Since I quit my job as a graphic designer, I wouldn't say I have created a new life—the one I've been working on all these years has just switched onto a different set of tracks. And now I find myself in the presence of people I wouldn't have met headed in the other direction.
I get to be with women who have risked everything and trekked from the remote regions of Guatemala to find something better in America. We read and spell, and they let me hold their babies and eat their food on occasion, and we laugh a lot.
And I get to spend time with people eager to tell their stories to all of Small Town.
I met a Vietnam veteran who planted minefields outside of Saigon and now counsels Iraq war veterans because he knows what it's like to be taught as a child to kill and then be dropped back into society as if you hadn't just turned yourself inside out. It's all for politics, he says.
I met a man who got drunk at a party 25 years ago and finished the evening with a bullet lodged in his brain, one that he'll carry with him from now on and that leaves him with occasional seizures. More than anything, he just wants to provide for his family and can only lament the stupid actions of his youth.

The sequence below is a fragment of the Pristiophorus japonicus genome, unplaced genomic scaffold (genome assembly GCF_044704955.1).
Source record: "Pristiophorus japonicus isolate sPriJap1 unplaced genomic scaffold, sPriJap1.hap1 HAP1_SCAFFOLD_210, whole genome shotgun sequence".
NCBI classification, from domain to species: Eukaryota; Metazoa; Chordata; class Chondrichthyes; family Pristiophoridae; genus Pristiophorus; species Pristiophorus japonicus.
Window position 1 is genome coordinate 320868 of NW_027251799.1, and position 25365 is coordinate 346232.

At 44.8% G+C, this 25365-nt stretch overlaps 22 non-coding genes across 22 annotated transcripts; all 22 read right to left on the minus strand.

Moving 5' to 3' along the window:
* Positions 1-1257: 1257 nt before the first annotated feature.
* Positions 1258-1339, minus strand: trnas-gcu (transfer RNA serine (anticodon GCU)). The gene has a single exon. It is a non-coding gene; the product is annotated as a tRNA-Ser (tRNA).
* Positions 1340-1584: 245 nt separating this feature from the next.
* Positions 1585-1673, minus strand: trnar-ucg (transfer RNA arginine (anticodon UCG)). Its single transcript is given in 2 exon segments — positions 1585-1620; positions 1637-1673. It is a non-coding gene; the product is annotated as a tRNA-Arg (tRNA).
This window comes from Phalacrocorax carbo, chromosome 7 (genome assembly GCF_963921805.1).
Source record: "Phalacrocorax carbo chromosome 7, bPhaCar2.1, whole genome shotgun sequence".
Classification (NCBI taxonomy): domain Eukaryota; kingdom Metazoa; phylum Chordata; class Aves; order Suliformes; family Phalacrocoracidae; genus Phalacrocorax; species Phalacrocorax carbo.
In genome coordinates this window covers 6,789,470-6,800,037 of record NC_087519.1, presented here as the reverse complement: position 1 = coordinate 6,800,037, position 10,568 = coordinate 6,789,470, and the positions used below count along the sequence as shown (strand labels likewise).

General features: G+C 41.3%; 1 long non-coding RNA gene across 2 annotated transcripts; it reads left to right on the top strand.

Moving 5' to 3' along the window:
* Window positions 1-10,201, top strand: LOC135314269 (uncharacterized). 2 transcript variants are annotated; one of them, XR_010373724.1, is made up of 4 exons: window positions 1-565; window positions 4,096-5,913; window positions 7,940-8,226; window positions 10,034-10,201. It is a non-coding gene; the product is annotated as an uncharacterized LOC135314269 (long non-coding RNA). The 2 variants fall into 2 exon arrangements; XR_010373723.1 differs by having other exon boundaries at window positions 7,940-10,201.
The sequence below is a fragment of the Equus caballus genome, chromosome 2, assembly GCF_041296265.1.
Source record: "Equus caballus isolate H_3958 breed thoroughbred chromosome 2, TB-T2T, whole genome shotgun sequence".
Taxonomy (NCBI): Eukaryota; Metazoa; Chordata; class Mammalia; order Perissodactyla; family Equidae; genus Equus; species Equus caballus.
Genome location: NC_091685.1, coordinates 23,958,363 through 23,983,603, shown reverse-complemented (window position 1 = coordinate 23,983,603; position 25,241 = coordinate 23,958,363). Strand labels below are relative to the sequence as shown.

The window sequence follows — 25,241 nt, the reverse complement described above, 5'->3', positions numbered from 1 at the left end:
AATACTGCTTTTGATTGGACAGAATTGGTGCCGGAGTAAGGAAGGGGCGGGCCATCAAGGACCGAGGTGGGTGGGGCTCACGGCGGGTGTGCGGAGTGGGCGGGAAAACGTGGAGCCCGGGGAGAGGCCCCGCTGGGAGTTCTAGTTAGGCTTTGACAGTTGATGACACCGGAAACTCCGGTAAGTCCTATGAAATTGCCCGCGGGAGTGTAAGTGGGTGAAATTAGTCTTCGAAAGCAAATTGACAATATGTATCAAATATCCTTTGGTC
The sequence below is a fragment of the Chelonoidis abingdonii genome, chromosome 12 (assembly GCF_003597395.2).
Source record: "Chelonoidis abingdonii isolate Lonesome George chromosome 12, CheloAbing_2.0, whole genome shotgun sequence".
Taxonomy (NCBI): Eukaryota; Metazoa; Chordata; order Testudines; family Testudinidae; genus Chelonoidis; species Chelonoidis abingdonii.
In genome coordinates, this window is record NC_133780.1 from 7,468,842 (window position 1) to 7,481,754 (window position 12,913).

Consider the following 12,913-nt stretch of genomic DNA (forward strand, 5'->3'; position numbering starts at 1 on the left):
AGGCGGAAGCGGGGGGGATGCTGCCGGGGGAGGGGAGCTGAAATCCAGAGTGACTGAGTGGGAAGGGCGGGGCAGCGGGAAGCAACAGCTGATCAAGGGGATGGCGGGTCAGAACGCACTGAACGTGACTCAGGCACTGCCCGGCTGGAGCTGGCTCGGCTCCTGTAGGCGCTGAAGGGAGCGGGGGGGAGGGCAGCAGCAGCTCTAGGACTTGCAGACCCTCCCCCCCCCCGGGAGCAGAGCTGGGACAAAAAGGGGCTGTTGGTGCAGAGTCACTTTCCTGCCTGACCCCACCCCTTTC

I shook hands with a breast cancer survivor who spent the weekend celebrating her survival with her closest family and friends, including her mother and her daughter who stood on either side of her, clearly overjoyed that she was alive.
I sat with an eight-year-old girl born with a defective leg who is about to have surgery to fix it. She was afraid she'll have trouble learning to walk again after the surgery, but she was more excited to tell me about the stories she had written and illustrated—she told me the most delightful story of two pizza makers , one from Chicago and the other from New York, who competed to make the best pizza and finally decided to open a restaurant that featured their pizzas side by side.
I have started each of these paragraphs with "I" because people like these have been whirling around me for years without my knowing it. And now I get to be a witness to it all and hear their stories.
Here's to switching tracks and to finding yourself in places that suit you.